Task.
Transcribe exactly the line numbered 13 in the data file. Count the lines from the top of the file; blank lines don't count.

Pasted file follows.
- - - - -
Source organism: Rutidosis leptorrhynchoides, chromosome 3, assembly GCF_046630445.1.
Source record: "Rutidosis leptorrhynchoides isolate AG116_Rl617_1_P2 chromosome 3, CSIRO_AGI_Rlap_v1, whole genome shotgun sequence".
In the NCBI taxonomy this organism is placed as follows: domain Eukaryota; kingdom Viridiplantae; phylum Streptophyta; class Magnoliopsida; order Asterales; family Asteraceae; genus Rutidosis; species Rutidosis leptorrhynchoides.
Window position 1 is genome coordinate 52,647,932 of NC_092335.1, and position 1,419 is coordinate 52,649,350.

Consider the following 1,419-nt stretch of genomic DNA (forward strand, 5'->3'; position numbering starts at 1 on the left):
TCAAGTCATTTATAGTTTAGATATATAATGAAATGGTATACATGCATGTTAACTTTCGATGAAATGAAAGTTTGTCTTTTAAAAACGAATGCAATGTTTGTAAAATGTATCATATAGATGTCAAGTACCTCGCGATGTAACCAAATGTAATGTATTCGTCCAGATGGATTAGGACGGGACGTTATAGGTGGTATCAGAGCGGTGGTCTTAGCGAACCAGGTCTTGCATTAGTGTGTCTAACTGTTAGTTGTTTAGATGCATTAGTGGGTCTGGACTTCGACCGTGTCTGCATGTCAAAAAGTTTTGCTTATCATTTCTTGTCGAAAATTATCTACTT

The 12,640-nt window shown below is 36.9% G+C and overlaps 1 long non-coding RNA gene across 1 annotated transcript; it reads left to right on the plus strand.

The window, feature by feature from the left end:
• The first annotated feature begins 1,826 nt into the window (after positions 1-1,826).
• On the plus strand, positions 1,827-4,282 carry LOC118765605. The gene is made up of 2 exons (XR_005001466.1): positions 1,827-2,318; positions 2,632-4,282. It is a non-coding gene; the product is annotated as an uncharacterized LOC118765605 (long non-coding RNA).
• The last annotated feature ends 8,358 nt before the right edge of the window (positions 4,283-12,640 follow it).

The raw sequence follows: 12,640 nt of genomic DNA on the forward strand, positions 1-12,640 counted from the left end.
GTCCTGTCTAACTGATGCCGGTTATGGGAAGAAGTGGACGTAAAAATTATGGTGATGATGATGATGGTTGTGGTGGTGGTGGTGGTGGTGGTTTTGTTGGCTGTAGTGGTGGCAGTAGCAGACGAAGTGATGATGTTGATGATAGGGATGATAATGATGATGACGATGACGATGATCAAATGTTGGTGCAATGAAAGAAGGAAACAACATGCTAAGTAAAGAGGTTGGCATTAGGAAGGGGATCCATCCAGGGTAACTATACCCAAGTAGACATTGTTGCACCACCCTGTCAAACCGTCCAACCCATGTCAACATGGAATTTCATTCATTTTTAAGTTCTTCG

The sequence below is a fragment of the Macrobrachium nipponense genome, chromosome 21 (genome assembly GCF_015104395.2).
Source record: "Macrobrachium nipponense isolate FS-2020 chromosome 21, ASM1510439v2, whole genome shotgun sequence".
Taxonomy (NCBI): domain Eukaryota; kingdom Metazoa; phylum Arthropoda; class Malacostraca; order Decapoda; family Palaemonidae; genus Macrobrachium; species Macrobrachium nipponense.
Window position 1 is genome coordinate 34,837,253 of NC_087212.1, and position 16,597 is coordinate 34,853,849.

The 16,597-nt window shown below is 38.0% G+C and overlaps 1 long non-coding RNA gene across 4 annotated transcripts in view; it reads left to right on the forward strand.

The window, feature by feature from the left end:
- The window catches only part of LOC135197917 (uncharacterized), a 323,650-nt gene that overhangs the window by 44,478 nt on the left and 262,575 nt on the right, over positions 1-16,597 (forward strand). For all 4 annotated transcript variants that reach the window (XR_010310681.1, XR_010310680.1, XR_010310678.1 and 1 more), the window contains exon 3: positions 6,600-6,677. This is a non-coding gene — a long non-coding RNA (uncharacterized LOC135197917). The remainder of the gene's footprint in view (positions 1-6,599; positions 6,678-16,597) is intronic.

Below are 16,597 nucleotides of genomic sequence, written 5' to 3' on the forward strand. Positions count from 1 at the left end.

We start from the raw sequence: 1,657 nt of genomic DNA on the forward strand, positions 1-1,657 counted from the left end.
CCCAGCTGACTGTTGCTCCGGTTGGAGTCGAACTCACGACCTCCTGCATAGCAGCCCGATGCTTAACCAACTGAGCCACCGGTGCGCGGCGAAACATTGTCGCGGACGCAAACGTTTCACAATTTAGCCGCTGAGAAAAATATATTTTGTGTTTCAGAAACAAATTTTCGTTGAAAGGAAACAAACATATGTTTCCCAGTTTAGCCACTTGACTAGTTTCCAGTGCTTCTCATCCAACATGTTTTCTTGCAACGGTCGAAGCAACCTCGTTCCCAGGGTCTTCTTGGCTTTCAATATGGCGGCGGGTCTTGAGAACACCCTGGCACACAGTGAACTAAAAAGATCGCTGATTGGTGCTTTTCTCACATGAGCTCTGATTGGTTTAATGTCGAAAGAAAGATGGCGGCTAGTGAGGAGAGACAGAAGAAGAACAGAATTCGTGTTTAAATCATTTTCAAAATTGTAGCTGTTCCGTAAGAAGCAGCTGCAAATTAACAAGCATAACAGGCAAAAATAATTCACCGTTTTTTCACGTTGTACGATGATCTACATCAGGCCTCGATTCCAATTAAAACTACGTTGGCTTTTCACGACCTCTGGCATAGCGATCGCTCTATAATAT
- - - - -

GTCCTGTCTAACTGATGCCGGTTATGGGAAGAAGTGGACGTAAAAATTATGGTGATGATGATGATGGTTGTGGTGGTGGTGGTGGTGGTGGTTTTGTTGGCTGTAGTGGTGGCAGTAGCAGACGAAGTGATGATGTTGATGATAGGGATGATAATGATGATGACGATGACGATGATCAAATGTTGGTGCAATGAAAGAAGGAAACAACATGCTAAGTAAAGAGGTTGGCATTAGGAAGGGGATCCATCCAGGGTAACTATACCCAAGTAGACATTGTTGCACCACCCTGTCAAACCGTCCAACCCATGTCAACATGGAATTTCATTCATTTTTAAGTTCTTCG